After the success of golf at the Rio Olympics, the world's best players are itching to represent their country this time around in Tokyo. Here's how they can make it

How does the Olympic golf qualifying 2020 process work? We’ll get you there, but first…

What happened last time?

Despite a controversy-filled build up to the 2016 Olympic Games golf programme in Rio de Janiero, the sport returned to the world stage with a flourish after well over a century away.

Some fine golf captured the hearts and minds of the local fans as well as those watching from home. With six of the world’s top players taking home the medals for six different countries, golf’s global reaches were well on display and vindicated its inclusion in the world’s biggest sporting event.

Justin Rose’s three year gold medal tour, after winning the men’s event, has been the source of a few laughs among his peers, but also the source of a fair deal of envy and regret. While the excuses piled up before the last Olympics for some notable absentees, there will likely be few this time around as the game’s best are regularly reminded of what they missed out on.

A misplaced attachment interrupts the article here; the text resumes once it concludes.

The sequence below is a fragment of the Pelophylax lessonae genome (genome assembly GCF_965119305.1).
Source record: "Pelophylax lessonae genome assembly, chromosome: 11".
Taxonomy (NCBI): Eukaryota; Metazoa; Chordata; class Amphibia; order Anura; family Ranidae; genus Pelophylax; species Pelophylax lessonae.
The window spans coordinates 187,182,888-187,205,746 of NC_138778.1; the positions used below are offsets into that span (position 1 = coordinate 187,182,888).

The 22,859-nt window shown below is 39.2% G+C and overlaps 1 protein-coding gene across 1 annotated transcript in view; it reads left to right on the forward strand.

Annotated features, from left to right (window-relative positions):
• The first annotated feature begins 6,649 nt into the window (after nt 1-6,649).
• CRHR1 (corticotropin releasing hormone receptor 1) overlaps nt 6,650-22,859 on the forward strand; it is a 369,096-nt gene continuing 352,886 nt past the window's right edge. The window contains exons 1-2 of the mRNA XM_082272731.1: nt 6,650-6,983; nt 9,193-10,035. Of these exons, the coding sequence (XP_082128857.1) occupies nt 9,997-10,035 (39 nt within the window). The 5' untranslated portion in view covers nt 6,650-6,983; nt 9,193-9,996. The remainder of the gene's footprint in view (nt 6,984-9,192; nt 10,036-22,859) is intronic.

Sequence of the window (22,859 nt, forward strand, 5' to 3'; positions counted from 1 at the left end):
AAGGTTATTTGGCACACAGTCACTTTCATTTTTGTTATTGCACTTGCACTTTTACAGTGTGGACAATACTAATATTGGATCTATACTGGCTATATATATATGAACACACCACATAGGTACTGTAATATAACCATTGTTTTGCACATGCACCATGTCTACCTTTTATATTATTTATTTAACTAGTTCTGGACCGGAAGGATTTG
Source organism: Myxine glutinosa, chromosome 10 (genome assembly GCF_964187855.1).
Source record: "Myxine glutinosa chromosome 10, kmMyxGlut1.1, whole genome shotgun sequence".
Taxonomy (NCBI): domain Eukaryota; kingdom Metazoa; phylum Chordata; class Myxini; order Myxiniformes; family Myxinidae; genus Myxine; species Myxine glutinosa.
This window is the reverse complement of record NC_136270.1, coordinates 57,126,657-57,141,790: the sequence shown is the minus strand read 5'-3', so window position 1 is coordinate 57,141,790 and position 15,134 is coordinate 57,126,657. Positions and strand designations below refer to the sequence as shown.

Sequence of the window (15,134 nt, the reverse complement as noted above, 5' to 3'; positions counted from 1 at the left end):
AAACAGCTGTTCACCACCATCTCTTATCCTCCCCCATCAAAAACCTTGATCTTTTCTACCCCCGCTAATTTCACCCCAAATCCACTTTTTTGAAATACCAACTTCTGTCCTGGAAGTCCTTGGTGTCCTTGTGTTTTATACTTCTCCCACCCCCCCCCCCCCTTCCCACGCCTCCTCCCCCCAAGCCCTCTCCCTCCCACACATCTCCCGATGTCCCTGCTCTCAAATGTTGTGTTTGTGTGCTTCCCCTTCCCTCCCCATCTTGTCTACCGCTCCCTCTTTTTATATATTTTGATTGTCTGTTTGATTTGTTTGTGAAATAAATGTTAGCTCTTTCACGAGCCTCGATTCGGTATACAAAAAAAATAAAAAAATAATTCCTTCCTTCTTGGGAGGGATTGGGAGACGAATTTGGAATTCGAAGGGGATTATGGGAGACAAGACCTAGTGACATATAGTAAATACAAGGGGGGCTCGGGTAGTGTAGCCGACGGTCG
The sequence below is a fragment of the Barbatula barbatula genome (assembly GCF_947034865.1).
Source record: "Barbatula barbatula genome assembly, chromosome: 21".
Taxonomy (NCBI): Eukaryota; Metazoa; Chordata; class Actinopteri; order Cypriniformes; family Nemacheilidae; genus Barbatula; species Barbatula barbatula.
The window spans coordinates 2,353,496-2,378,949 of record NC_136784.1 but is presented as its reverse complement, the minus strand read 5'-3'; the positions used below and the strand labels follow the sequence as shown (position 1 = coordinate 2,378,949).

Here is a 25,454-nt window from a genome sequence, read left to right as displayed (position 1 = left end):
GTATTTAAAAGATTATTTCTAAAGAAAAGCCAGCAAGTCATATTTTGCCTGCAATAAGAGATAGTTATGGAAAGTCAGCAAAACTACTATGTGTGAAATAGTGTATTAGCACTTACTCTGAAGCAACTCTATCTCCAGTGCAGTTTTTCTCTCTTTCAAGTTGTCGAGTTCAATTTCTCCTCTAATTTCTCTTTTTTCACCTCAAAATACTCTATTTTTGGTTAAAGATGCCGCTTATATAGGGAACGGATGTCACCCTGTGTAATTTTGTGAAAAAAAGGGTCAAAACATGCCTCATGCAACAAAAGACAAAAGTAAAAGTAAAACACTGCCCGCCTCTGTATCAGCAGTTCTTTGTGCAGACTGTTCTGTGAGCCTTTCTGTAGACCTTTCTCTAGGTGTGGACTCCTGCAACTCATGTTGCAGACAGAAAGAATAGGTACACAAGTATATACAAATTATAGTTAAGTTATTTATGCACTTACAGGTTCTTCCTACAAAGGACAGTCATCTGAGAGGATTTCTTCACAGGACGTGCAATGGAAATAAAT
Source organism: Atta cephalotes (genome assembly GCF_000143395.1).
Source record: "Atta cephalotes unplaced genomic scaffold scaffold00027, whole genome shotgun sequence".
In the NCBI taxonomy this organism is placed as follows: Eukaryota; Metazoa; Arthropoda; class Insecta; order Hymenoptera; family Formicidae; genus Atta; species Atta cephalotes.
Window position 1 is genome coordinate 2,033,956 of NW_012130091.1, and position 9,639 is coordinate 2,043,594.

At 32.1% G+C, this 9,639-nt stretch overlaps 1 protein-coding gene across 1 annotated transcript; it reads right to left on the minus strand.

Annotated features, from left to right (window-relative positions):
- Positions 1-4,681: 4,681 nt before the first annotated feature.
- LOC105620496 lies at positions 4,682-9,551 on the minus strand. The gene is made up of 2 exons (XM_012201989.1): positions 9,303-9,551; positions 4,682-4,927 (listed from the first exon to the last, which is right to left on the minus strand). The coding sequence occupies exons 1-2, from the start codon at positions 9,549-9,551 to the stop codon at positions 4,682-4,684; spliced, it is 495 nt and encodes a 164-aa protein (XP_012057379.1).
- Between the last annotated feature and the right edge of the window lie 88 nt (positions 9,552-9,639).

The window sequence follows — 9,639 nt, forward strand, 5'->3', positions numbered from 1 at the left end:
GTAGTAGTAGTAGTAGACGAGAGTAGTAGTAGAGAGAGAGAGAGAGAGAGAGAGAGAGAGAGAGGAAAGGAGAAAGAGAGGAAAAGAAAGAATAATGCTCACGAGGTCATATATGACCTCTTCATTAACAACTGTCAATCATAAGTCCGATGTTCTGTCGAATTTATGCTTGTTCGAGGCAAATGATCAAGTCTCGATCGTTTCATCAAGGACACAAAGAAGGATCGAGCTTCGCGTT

Rory McIlroy, the most high profile golfer to snub the Olympics last time out, has already commited to represent Ireland at Japan 2020. But who will qualify, and how will they do it? We break it all down for you right here.

Olympic golf qualifying 2020: How it works

The men and women’s fields are made up of 60 players who will have qualified through the world ranking systems.

The top 15 in the world rankings on June 22 for men and June 28 for women will qualify automatically but only up to four players from each country can qualify this way. In the event that there are more than four from one nation inside the top 15, the lowest ranked would miss out.

To make up the rest of the field players will qualify based on their ranking outside of the top 15 up to a maximum of two players per country. If there are already two or more qualified inside the top 15 then no further additions will be made.

The host nation of Japan is guaranteed to have at least one entry regardless of rankings.